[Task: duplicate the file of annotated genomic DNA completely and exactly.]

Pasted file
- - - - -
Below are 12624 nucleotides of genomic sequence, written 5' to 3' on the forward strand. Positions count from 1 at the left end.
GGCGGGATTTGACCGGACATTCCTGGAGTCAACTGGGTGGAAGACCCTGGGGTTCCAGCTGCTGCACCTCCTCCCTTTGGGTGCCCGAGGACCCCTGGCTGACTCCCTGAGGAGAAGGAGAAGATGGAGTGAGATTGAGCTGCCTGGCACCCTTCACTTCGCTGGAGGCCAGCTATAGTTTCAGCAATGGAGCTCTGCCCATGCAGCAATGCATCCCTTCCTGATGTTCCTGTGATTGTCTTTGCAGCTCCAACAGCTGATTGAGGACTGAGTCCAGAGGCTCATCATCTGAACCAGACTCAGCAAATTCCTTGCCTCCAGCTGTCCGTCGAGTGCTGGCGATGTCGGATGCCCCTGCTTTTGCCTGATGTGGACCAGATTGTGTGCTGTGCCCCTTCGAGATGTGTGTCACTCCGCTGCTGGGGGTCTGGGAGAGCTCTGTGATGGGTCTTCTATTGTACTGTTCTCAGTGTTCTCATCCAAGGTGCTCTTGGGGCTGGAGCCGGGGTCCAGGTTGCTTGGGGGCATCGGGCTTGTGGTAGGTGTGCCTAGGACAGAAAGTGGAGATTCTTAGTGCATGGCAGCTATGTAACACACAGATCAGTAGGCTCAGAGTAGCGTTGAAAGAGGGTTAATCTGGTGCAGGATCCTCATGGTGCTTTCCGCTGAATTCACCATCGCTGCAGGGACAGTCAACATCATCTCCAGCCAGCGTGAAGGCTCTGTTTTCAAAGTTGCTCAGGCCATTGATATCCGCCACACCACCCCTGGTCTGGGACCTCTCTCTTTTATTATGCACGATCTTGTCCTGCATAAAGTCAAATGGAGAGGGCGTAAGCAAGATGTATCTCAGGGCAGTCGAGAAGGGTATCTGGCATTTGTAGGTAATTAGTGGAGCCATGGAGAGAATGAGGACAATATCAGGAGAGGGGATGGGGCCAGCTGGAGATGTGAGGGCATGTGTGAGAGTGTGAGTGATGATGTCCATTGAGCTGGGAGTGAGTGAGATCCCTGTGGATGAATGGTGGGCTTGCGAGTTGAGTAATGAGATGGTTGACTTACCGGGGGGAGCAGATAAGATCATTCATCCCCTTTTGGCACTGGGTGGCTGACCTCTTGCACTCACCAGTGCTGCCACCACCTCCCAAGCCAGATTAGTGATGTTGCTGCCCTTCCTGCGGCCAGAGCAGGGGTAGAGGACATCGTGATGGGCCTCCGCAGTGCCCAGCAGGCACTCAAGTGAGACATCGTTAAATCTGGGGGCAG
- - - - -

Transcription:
Below are 12624 nucleotides of genomic sequence, written 5' to 3' on the forward strand. Positions count from 1 at the left end.
GGCGGGATTTGACCGGACATTCCTGGAGTCAACTGGGTGGAAGACCCTGGGGTTCCAGCTGCTGCACCTCCTCCCTTTGGGTGCCCGAGGACCCCTGGCTGACTCCCTGAGGAGAAGGAGAAGATGGAGTGAGATTGAGCTGCCTGGCACCCTTCACTTCGCTGGAGGCCAGCTATAGTTTCAGCAATGGAGCTCTGCCCATGCAGCAATGCATCCCTTCCTGATGTTCCTGTGATTGTCTTTGCAGCTCCAACAGCTGATTGAGGACTGAGTCCAGAGGCTCATCATCTGAACCAGACTCAGCAAATTCCTTGCCTCCAGCTGTCCGTCGAGTGCTGGCGATGTCGGATGCCCCTGCTTTTGCCTGATGTGGACCAGATTGTGTGCTGTGCCCCTTCGAGATGTGTGTCACTCCGCTGCTGGGGGTCTGGGAGAGCTCTGTGATGGGTCTTCTATTGTACTGTTCTCAGTGTTCTCATCCAAGGTGCTCTTGGGGCTGGAGCCGGGGTCCAGGTTGCTTGGGGGCATCGGGCTTGTGGTAGGTGTGCCTAGGACAGAAAGTGGAGATTCTTAGTGCATGGCAGCTATGTAACACACAGATCAGTAGGCTCAGAGTAGCGTTGAAAGAGGGTTAATCTGGTGCAGGATCCTCATGGTGCTTTCCGCTGAATTCACCATCGCTGCAGGGACAGTCAACATCATCTCCAGCCAGCGTGAAGGCTCTGTTTTCAAAGTTGCTCAGGCCATTGATATCCGCCACACCACCCCTGGTCTGGGACCTCTCTCTTTTATTATGCACGATCTTGTCCTGCATAAAGTCAAATGGAGAGGGCGTAAGCAAGATGTATCTCAGGGCAGTCGAGAAGGGTATCTGGCATTTGTAGGTAATTAGTGGAGCCATGGAGAGAATGAGGACAATATCAGGAGAGGGGATGGGGCCAGCTGGAGATGTGAGGGCATGTGTGAGAGTGTGAGTGATGATGTCCATTGAGCTGGGAGTGAGTGAGATCCCTGTGGATGAATGGTGGGCTTGCGAGTTGAGTAATGAGATGGTTGACTTACCGGGGGGAGCAGATAAGATCATTCATCCCCTTTTGGCACTGGGTGGCTGACCTCTTGCACTCACCAGTGCTGCCACCACCTCCCAAGCCAGATTAGTGATGTTGCTGCCCTTCCTGCGGCCAGAGCAGGGGTAGAGGACATCGTGATGGGCCTCCGCAGTGCCCAGCAGGCACTCAAGTGAGACATCGTTAAATCTGGGGGCAG